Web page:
Andrew Scheer removes Maxime Bernier from Tory front bench

Scheer says he won't discuss 'caucus dynamics' as calls grow for Bernier to be booted

Former Conservative leadership contender Maxime Bernier has been removed from the party's front bench in the House of Commons.

"I have removed Maxime Bernier from the Official Opposition shadow cabinet, effective immediately," Conservative Leader Andrew Scheer said in a short statement issued by his office.

"The shadow minister for science, Matt Jeneroux, will assume the additional role of shadow minister for innovation, science and economic development on an interim basis."

A Conservative MP spoke to CBC News on the condition he not be identified, and said Bernier was removed because of his decision last week to post a chapter from his book on his website. In the chapter, the MP said Scheer's victory as party leader was owed to "fake Conservatives" who only joined the party to defend supply management in the dairy industry. 

"What was more offensive than his attack on supply management was the attack on our supporters, quite frankly, calling them fake Conservatives, or nefarious paper millionaires," the MP said. 

After Bernier released the chapter in April, several Conservatives questioned whether he was challenging Scheer's leadership. Bernier later decided to pull the book from circulation and took to Twitter to explain his decision. 

"I realize that whatever I write, it will always be interpreted as me creating division and challenging our leader."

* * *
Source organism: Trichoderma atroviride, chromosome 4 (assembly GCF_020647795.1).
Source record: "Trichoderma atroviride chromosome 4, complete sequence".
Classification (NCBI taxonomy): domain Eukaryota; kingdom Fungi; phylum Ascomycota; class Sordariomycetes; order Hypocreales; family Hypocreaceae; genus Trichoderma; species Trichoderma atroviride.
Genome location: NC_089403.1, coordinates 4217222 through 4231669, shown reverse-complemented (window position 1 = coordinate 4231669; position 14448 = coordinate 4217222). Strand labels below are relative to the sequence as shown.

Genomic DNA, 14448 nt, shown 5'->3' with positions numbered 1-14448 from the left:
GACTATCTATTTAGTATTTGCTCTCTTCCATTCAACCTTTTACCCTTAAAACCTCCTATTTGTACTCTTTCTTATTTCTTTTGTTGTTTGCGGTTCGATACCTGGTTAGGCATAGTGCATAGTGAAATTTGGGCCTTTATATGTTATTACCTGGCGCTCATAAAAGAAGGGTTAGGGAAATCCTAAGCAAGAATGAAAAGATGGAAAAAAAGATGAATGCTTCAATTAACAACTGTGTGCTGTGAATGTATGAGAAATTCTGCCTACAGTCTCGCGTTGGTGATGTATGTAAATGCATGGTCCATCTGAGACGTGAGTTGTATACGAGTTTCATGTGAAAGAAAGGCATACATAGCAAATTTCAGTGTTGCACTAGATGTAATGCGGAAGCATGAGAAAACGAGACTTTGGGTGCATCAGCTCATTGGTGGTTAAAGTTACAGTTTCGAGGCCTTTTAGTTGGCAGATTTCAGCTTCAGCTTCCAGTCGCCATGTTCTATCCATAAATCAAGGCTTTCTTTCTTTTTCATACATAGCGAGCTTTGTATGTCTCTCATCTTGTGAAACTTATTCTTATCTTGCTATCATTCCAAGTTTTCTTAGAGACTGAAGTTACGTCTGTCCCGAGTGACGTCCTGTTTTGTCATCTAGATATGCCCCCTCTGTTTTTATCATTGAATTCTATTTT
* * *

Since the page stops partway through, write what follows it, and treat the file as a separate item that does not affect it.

Bernier wrote that the book was intended to focus on ideas, not the leadership campaign.

"After consideration, for the sake of maintaining harmony within our party, I have decided to postpone its publication indefinitely."

The decision to renege on that pledge, along with a number of other missteps, prompted his removal from the front bench. 

Bernier weighed in on Twitter again Tuesday night to "clarify" the chapter had been available previously and wasn't new.

"Caucus was very disappointed that Maxime chose to break faith with them," said the Conservative MP. "It's unacceptable … one member can't put himself above the team, and we certainly expect members to keep their commitments to each other."

"He was given every opportunity to put his shoulder to the wheel with the rest of the team, and instead he's chosen to pursue his own project and to break faith when he said he wouldn't pursue that project," said the MP.

Dean Baxendale, Bernier's publisher, said the Beauce MP continues to work on the book.

"There are many paths forward, but only Maxime knows which one is in the best interests of his party and the majority of Conservatives that supported him on the popular vote."

Bernier also garnered negative attention for the party by engaging in a heated debate on Twitter with Liberal MP Celina Caesar-Chavannes over racism in Canada.

Bernier suggested Caesar-Chavannes believes "the world revolves around [her] skin colour."

"I would just draw attention to some of the social media fights he's picked, some of the things that seem to be more about raising his own profile and less about helping us get elected in 2019," the Conservative MP told CBC News.

Calls and emails to Bernier's office have not been returned.